8 Simple Tips & Trick To Extend The Life Of Your Car Battery
But many people find that they need to change their car battery every 1 to 2 years.
And what can you do to prolong your car’s battery life?
Well… That’s what we’ll discuss in this report.
We’ll show you why car batteries die early…and what you can do to prevent this from happening.
We’ll also offer you 8 simple tips and tricks to maximize the lifespan of your car’s 12 volt battery.
The tips we will teach you in this article will be easy to do…and anybody will have the ability to perform these (even if you know nothing about cars or car batteries).
So let’s begin! …
First, You Ought to Know That Every Car Battery’s Lifespan Has A Limit (but most people kill their battery well before it’s time)
Even if you take care of your car battery perfectly…it will still die one day.
This set lifespan is called the battery’s”Calendar Life” and it’s completely independent of how many times the battery was charged or discharged.
But most car batteries never make it their complete”Calendar Life”…
Instead, they die early due to poor maintenance and maintenance…that you can do something about.
Lead acid batteries are the oldest, most dependable, and most widely used type of rechargeable battery in the world.
Formatting is when the battery is new and needs to be used gently.
Peak is the ideal performance stage, which we seek to maintain for as long as possible.
Decline is a slow process, but one that gradually ends in the conclusion of the battery.
Batteries in decline can nevertheless be used for quite a while, but have to be watched.
Around this time, you can either recondition the battery or keep a close eye on it and try to replace it until a problem arises (like being unable to begin your car for work).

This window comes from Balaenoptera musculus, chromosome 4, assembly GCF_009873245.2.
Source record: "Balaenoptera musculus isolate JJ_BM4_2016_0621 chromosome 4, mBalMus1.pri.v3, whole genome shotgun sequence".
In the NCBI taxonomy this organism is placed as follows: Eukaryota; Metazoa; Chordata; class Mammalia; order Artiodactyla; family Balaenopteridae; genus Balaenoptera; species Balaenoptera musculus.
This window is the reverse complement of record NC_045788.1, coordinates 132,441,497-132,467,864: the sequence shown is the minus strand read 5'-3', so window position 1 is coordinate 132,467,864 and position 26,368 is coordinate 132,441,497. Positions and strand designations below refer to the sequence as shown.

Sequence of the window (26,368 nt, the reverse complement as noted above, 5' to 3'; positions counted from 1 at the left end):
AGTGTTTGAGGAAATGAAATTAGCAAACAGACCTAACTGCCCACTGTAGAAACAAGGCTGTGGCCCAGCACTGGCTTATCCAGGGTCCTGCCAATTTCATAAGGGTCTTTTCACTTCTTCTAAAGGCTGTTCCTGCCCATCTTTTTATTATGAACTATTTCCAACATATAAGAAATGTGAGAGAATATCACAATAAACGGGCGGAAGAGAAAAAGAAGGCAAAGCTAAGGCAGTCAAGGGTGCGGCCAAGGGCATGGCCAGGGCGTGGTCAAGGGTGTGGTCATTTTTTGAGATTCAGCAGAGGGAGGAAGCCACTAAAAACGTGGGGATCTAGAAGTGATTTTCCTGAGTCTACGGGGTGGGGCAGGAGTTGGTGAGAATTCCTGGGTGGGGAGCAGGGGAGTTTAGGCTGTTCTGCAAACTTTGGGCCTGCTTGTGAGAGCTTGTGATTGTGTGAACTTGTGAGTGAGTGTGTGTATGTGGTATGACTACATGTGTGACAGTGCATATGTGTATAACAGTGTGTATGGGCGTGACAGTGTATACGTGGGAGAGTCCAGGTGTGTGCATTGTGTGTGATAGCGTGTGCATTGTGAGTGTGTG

8 Simple Tips To Prolong The Life Of Your Car’s Lead Acid Battery
Tip 1: Do a monthly inspection of the battery terminals to make sure they are clean and corrosion free. One of the initial problems most people have with their car battery is the build-up of rust around the terminals. Corrosion destroys the connection between the battery and the car and several batteries are replaced due to a lot of corrosive build up. But often times, this is readily treated simply by pouring a small amount of Cola or a DIY anti-corrosion glue (one part water to three parts baking soda) within the corroded areas.
The acidity in the Cola or the alkaline properties at the DIY anti-corrosion paste will consume the corrosion away. After the rust is gone, use a clean damp rag or sponge to clean up the remaining residue and moisture. Make certain to let it dry, then rub some petroleum jelly on the terminals to prevent future corrosion.
Tip 2: Do not operate any car accessories (lights, radio, or electronics) before turning on the car ignition and driving the vehicle. When the car is on, the car alternator generates electricity and charges the vehicle battery after the battery has a voltage drop. But if the car is not on, and you’re using the car’s electronics, you’re simply relying on the car battery to power those electronics.
This is detrimental to the car battery because car batteries aren’t meant for this type of use.
Instead, car batteries are supposed to provide a sudden burst of electricity for ignition. They’re not made to offer prolonged power for electronics and other devices (that is what a deep cycle lead acid battery would be for). Using your car battery as a battery which powers electronics, instead of a battery that just provides you a burst of electricity for ignition, will damage the battery and significantly shorten it’s lifespan if it is repeatedly used in this fashion. So avoid operating any car accessories or electronics while the car is off.